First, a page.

Europe faces energy threat as gas shunned for cheaper coal

THE Russia-Ukraine crisis has sparked fears of an energy challenge across Europe as countries opt to burn coal over natural gas.

Sadie Davidson

Nearly a third of gas capacity is at risk of shutting down, according to the recent report by the International Centre for National Gas Information.

“The current situation has the potential to unfold into a major structural crisis,” it warns.

The report was issued just as leaders were set to meet at European Union headquarters in Brussels this week to discuss energy security and climate change.

According to ICNGI, US shale gas production has increased the amount of coal on the global market, creating a supply surplus and slashing coal prices by more than 33% since mid-2011.

Meanwhile, natural gas prices increased by more than 40% between 2010 and the end of 2013 as demand in the EU steadily dropped during the period.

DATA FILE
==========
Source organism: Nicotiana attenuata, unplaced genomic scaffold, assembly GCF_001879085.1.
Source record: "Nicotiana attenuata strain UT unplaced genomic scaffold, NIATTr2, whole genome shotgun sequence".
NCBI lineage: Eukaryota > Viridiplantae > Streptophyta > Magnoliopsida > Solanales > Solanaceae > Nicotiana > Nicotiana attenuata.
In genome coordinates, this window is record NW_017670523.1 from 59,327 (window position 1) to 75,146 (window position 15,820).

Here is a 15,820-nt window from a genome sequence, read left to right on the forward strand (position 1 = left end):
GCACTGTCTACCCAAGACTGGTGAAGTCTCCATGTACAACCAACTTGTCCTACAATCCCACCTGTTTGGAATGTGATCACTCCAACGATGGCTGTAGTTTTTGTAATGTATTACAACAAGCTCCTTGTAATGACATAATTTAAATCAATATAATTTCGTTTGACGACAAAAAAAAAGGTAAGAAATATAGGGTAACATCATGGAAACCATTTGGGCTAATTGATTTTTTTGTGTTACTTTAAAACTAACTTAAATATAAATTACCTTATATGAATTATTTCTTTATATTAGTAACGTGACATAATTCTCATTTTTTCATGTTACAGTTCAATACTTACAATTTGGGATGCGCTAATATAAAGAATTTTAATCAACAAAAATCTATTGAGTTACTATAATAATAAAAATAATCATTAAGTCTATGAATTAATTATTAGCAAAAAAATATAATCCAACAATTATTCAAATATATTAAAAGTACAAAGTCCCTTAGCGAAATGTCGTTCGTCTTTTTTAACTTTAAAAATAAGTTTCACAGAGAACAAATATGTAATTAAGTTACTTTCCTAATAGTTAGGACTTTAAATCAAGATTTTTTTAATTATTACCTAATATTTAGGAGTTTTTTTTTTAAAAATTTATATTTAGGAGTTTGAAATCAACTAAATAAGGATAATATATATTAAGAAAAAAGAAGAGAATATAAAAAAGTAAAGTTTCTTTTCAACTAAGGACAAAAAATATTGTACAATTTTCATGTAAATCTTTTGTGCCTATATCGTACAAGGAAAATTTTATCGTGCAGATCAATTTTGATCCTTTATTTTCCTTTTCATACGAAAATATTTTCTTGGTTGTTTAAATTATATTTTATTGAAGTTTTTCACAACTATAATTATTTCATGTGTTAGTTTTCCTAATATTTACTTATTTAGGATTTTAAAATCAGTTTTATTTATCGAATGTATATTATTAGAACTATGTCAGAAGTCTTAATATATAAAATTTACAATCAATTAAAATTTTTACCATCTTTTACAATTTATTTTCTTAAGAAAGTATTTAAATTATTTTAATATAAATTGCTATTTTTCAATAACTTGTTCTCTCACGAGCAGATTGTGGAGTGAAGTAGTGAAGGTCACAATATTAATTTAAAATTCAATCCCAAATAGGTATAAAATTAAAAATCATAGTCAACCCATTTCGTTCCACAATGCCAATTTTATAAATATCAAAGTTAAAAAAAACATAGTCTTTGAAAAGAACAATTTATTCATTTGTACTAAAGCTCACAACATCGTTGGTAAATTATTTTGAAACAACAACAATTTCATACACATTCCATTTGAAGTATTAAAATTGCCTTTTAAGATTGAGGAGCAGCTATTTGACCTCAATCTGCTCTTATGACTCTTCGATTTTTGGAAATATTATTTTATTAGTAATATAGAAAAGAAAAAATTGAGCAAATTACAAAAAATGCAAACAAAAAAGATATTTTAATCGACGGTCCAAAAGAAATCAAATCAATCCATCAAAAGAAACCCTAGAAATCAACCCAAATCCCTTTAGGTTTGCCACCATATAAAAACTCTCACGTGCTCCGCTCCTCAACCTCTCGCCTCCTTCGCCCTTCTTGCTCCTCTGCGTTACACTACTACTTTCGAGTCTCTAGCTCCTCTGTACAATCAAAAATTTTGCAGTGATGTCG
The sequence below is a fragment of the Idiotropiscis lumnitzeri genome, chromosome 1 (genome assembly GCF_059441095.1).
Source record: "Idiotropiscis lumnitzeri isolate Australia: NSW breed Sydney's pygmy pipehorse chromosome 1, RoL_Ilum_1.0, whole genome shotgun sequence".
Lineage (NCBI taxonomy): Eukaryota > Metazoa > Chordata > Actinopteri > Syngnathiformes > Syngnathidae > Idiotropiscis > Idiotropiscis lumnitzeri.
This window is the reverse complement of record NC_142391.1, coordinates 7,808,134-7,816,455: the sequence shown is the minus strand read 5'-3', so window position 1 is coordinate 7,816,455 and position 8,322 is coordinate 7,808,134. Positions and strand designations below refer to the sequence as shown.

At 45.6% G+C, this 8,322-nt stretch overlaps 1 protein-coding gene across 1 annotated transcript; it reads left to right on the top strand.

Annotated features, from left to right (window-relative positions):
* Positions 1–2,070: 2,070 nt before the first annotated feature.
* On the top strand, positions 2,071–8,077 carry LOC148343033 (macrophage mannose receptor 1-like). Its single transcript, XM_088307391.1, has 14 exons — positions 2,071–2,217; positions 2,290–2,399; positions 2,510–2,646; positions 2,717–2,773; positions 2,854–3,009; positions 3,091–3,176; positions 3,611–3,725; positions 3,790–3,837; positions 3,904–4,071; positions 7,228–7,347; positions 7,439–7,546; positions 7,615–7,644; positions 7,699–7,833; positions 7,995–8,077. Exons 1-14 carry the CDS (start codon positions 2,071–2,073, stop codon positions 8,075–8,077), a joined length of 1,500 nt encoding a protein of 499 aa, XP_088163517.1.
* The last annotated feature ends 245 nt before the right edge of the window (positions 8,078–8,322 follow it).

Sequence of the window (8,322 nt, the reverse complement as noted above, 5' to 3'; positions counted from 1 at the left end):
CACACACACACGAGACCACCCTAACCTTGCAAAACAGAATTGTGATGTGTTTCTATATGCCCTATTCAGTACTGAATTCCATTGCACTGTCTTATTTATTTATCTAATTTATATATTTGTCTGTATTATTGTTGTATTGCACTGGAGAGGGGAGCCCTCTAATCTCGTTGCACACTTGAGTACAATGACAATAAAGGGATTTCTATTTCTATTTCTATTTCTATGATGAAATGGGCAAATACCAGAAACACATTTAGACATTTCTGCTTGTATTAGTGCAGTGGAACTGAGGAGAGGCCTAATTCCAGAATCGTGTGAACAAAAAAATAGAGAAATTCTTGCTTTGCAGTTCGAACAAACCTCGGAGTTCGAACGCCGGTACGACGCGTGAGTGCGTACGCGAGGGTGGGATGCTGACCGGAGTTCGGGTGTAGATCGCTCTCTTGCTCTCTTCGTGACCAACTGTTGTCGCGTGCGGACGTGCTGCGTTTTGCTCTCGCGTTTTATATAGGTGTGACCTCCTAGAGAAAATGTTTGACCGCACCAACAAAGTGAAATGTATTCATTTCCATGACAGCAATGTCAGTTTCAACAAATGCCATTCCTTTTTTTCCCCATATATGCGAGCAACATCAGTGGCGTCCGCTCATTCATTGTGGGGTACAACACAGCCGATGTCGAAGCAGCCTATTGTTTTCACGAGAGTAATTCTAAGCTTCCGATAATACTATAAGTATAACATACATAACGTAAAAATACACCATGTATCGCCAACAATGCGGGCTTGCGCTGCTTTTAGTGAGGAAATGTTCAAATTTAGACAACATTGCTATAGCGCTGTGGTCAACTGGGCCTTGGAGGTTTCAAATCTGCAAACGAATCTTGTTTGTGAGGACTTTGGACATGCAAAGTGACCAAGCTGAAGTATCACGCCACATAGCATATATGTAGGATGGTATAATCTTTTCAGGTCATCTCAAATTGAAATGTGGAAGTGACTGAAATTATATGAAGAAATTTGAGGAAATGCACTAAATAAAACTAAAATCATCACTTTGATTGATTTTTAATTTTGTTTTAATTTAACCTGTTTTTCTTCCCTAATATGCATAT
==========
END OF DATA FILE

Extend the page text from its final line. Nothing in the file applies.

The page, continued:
At current average prices, coal is about three times cheaper than natural gas on an energy equivalent basis.

However, EU air quality legislation is likely to shut down as many as a third of coal-fired power stations by 2020, most of which are likely to be replaced by renewable power alternatives such as wind and solar farms.

Despite the EU pledging to lead the global campaign against climate change, which aims to cut carbon emissions by 20% by 2020 compared to 1990 levels, it is yet to reach agreement on a 40% cut by 2030.

There are signs the EU may support conventional power sources for longer than originally anticipated.

A policy paper released by the European Commission urged the EU to provide funding to European makers of coal-fired power plants in order to ensure they could meet growing demand.

Although not an official policy, Reuters reported that most EU nations supported the idea.

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